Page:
Pratt & Whitney Rocketdyne partner with ExxonMobil

By Bryan Sims
Web exclusive posted Oct. 10, 2008 at 9:25 a.m. CST

Connecticut-based Pratt & Whitney Rocketdyne, a United Technologies Corp. company, has partnered with ExxonMobil Research and Engineering Co. to develop affordable, efficient and innovative compact gasification technology in an effort to lower costs, provide clean burning fuels and to wean dependency on imported foreign oil.

Pratt & Whitney Rocketdyne manufactures aircraft engines, industrial gas turbines and space propulsion systems.

Under the new joint development agreement, ExxonMobil Research and Engineering and Pratt & Whitney Rocketdyne intend to develop a gasification process that converts carbon-containing material such as coal or biomass into a syngas which could then be processed into a variety of end products such as electricity or a natural gas substitute. Both companies plan to conduct research and development in pilot-scale environments at the Gas Technology Institute in Des Plaines, Ill., as well as feed system and dry solids pump tests at the Energy and Environmental Research Center in Grand Forks, N.D.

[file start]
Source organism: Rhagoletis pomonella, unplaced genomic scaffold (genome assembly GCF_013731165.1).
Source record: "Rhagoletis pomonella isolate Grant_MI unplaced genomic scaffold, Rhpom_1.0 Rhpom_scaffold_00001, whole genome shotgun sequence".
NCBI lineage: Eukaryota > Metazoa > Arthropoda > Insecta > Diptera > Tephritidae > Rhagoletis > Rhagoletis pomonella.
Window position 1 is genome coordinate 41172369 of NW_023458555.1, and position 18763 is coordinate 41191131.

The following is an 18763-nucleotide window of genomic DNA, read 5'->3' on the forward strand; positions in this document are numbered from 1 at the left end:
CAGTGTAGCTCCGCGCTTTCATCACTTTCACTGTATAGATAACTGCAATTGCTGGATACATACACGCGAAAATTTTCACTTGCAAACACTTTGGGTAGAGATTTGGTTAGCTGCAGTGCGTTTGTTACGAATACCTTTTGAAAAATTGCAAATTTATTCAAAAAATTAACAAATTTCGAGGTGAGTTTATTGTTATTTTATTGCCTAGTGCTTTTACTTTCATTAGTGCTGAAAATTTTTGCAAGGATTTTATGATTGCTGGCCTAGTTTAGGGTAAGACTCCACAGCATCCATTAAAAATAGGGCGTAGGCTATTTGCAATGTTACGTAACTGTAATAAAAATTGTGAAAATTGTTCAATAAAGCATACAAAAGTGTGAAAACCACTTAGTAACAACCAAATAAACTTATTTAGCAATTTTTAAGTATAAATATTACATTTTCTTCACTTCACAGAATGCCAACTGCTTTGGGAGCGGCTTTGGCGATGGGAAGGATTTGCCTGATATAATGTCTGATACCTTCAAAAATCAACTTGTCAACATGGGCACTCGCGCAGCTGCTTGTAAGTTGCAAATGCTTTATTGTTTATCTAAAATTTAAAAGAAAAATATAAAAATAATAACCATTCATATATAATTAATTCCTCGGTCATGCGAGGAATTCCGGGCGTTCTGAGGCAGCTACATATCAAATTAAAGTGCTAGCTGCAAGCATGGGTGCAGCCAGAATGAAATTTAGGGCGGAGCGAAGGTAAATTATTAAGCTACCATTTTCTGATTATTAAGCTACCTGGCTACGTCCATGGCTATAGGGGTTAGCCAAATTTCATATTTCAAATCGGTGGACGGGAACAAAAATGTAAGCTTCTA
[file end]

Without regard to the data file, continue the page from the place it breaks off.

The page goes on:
"The technology developed through this teaming arrangement is expected to significantly reduce capital and operating costs of gasification plants and enhance commercial development of more compact gasification systems," said Jim Hartung, energy systems director for Pratt & Whitney Rocketdyne.

The Pratt & Whitney Rocketdyne gasifier is about one-tenth the size of conventional gasification systems and it offers the potential to be more efficient, reliable and affordable, which is expected to also reduce the cost of carbon dioxide sequestration. ExxonMobil Research and Engineering will share development cost in collaboration with Pratt & Whitney Rocketdyne to license the technology to third parties.

"This unique collaboration will help expand our business to make clean gasification technology more available, affordable, reliable and efficient," said Jim Maser, president of Pratt & Whitney Rocketdyne. "While ExxonMobil Research and Engineering brings its extensive expertise in energy process development and engineering, we bring decades of experience in high-temperature reactions and hardware development."

Under a cooperative agreement with the U.S. DOE, Pratt & Whitney began developing the technology which is based on more than 50 years of rocket engine experience and early proof of concept tests performed in the late 1970s.